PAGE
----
1 Comments
Posted by Shivoa

Yes, as with most blogs, over a week has gone by and a follow up post to an intro is conspicuous by its absence.  This is also not a post about E3 as we're far enough into the future that everyone has stopped talking about those events and anyone interested in a précis of funny bits has already read their fill.  Work, life, and beer have undone my plans to write up the events.

Engine work is coming along, right now it's all about getting a custom model format nailed down and working with some animations.  Slow, quite boring, long hours, ground work that has to be done before moving on to anything interesting.  It also provides very little in the way of eye candy or even amusing debug data to post up as light relief.  Earlier today I spent 30 minutes unable to work out why something wasn't working until I realised I was using the wrong hand.  Realising my mistake was the highlight of the day; being forced to use some rather dry coffee beans to make my regular rocket fuel, the lowlight.

As a way of moving this post on from purely complaining about coffee, work, and apologising for lethargy, I'll quickly touch on a stupid problem with moving around APIs.  Moving APIs is very common, most programmers use what they like and know but also check out the field to make sure there isn't a more suitable option just around the corner with hundreds of boring hours of coding removed from their expected future workload.  Hell, moving around languages isn't exactly uncommon (especially if you wander the C-likes as part of your daily life with a mix of tasks) and there the pitfalls and weird slight differences it's critical to remember are far more dangerous.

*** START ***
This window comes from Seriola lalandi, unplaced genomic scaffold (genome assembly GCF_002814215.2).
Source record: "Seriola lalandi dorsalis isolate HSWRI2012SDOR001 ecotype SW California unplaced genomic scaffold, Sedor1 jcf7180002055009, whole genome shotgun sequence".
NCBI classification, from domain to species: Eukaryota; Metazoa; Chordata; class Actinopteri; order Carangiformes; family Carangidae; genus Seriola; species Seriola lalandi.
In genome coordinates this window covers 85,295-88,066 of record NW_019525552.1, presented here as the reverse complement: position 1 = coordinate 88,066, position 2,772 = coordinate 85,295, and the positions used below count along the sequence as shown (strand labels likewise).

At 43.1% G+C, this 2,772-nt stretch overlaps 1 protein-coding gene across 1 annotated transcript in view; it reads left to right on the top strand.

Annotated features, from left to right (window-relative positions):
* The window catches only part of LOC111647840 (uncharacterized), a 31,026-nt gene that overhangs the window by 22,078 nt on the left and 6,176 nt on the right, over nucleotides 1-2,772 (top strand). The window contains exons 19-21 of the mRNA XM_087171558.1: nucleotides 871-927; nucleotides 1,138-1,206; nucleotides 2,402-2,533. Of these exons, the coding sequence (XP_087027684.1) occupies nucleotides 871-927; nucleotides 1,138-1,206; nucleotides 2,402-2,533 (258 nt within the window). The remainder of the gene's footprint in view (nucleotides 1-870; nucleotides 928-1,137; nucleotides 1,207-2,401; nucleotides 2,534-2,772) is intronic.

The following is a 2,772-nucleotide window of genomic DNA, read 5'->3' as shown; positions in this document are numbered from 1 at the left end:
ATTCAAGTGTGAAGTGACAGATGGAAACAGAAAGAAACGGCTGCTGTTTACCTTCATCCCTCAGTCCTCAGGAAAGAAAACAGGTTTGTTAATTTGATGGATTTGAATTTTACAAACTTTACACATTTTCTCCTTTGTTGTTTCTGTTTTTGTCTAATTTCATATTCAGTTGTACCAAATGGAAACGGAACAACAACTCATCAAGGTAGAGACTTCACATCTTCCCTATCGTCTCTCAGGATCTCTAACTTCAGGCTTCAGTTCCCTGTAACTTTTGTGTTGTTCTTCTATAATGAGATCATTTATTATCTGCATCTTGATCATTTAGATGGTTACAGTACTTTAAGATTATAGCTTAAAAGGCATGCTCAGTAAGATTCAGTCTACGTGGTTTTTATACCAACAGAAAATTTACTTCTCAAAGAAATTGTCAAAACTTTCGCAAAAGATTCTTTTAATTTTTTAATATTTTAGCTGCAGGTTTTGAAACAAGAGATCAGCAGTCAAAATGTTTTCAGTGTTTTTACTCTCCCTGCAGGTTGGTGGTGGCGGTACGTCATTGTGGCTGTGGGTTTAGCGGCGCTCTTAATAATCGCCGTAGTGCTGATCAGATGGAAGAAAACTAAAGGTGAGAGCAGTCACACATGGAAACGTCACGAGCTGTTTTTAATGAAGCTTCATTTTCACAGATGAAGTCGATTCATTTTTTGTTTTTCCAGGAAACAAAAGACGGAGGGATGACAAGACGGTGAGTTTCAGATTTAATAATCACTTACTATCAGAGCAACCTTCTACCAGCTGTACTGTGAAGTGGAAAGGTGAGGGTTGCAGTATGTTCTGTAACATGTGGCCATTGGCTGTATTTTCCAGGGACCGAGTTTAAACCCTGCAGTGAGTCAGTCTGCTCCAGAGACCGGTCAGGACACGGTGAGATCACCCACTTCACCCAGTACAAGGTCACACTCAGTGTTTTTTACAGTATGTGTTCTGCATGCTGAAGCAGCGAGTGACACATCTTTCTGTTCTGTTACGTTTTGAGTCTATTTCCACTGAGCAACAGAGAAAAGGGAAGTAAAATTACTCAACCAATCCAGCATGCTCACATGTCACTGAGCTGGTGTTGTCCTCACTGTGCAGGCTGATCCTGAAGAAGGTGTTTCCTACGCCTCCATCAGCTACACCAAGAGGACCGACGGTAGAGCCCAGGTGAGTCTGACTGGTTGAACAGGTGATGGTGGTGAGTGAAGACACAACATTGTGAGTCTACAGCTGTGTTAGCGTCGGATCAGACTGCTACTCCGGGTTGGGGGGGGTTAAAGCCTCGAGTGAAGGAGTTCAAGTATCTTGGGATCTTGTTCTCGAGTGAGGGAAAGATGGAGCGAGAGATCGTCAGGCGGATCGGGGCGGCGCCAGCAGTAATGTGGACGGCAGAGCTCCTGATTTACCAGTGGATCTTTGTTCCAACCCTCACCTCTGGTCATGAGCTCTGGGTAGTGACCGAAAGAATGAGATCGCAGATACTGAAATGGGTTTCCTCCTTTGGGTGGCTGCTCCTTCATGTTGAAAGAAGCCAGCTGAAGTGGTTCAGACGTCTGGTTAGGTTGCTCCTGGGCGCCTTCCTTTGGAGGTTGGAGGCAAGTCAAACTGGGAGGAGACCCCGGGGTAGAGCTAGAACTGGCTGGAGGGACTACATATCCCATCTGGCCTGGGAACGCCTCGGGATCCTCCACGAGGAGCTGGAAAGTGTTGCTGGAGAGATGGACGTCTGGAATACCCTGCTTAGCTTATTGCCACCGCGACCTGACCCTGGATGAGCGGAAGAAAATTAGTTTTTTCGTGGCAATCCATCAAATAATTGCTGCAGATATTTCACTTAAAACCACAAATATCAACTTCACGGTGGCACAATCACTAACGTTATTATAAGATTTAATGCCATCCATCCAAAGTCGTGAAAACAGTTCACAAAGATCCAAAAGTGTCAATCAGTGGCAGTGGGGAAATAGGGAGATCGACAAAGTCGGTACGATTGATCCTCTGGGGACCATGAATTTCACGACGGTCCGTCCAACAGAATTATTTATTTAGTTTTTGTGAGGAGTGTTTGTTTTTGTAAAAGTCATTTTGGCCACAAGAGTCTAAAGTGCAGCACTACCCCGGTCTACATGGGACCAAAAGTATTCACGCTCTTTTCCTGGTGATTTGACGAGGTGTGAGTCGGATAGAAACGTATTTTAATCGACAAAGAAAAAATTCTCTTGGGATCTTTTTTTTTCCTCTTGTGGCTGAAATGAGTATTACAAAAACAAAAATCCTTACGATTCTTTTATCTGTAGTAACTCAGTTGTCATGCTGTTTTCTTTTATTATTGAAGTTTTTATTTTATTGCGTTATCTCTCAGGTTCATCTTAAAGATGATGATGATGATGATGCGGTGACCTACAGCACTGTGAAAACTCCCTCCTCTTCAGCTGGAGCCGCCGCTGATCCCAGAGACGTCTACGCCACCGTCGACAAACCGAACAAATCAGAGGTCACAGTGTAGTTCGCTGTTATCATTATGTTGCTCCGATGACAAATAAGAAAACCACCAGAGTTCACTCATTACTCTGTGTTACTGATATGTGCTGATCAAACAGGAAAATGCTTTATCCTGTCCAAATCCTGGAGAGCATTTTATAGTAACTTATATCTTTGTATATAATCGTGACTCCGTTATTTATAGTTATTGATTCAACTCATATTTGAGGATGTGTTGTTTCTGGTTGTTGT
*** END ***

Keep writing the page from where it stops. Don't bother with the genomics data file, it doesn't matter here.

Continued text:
Today my problem was working on XNA.  Lovely .Net/C# with even more functionality for game engines heaped on top.  Ok, with this custom engine there is quite a lot of throwing stuff out and building new to better suit our needs but a lot of boring coding is done for you by XNA.  Right now this model system is being built to replace an existing system that works fine for 90% of cases I'd guess.  This project is unfortunately part of the 10%.  The problem is XNA is built by Microsoft on top of Direct X.

I know DX, well at least have dabbled in the past from version 6.1 onwards.  Direct X uses a left-handed system (LHS) for coordinates.  That means hold out your left hand, thumb as x-axis and first finger as y-axis raised up in an L shape, your other fingers bent over point at the positive for the z-axis.  All the x,y,z coordinated assume those directions as positives.  OpenGL uses a RHS, which means using your right hand and effectively reversing the direction of the z-axis.  When you've played around with both systems you remember that DX is LHS and OGL is RHS and take that into account when doing anything.  Getting it wrong means everything is invisible as you only draw the polygons pointing at the camera and screwing up means you actually only draw polygons that point away.

XNA may be build on the corpse of Managed DirectX and use the DX rendering API underneath it but XNA is actually RHS, not the LHS of DX.  30 minutes down the drain on a stupid problem.  D'oh!  

 
Syndicated from 12sqm Design.